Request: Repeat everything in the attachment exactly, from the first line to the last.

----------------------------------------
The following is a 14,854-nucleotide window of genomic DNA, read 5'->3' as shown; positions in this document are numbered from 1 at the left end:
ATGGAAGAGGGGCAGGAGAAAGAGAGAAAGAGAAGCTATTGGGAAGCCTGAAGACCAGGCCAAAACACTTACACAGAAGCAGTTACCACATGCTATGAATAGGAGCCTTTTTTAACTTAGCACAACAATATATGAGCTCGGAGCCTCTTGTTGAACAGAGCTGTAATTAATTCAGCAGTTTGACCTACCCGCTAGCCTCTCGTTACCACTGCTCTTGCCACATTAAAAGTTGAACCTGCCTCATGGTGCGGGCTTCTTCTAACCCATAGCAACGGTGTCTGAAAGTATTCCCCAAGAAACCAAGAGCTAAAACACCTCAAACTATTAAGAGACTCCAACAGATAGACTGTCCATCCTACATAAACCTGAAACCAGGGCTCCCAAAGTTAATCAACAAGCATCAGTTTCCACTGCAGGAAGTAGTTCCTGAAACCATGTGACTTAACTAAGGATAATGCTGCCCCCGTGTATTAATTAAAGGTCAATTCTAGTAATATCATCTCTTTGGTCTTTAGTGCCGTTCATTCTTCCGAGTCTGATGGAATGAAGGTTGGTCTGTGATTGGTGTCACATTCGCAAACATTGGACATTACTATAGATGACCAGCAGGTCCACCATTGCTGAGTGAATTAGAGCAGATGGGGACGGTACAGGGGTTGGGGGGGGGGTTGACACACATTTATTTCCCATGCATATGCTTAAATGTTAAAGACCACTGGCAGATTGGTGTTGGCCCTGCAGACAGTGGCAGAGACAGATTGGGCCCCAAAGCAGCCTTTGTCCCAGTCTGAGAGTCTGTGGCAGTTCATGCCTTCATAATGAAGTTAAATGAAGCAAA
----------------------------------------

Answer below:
The following is a 14,854-nucleotide window of genomic DNA, read 5'->3' as shown; positions in this document are numbered from 1 at the left end:
ATGGAAGAGGGGCAGGAGAAAGAGAGAAAGAGAAGCTATTGGGAAGCCTGAAGACCAGGCCAAAACACTTACACAGAAGCAGTTACCACATGCTATGAATAGGAGCCTTTTTTAACTTAGCACAACAATATATGAGCTCGGAGCCTCTTGTTGAACAGAGCTGTAATTAATTCAGCAGTTTGACCTACCCGCTAGCCTCTCGTTACCACTGCTCTTGCCACATTAAAAGTTGAACCTGCCTCATGGTGCGGGCTTCTTCTAACCCATAGCAACGGTGTCTGAAAGTATTCCCCAAGAAACCAAGAGCTAAAACACCTCAAACTATTAAGAGACTCCAACAGATAGACTGTCCATCCTACATAAACCTGAAACCAGGGCTCCCAAAGTTAATCAACAAGCATCAGTTTCCACTGCAGGAAGTAGTTCCTGAAACCATGTGACTTAACTAAGGATAATGCTGCCCCCGTGTATTAATTAAAGGTCAATTCTAGTAATATCATCTCTTTGGTCTTTAGTGCCGTTCATTCTTCCGAGTCTGATGGAATGAAGGTTGGTCTGTGATTGGTGTCACATTCGCAAACATTGGACATTACTATAGATGACCAGCAGGTCCACCATTGCTGAGTGAATTAGAGCAGATGGGGACGGTACAGGGGTTGGGGGGGGGGTTGACACACATTTATTTCCCATGCATATGCTTAAATGTTAAAGACCACTGGCAGATTGGTGTTGGCCCTGCAGACAGTGGCAGAGACAGATTGGGCCCCAAAGCAGCCTTTGTCCCAGTCTGAGAGTCTGTGGCAGTTCATGCCTTCATAATGAAGTTAAATGAAGCAAA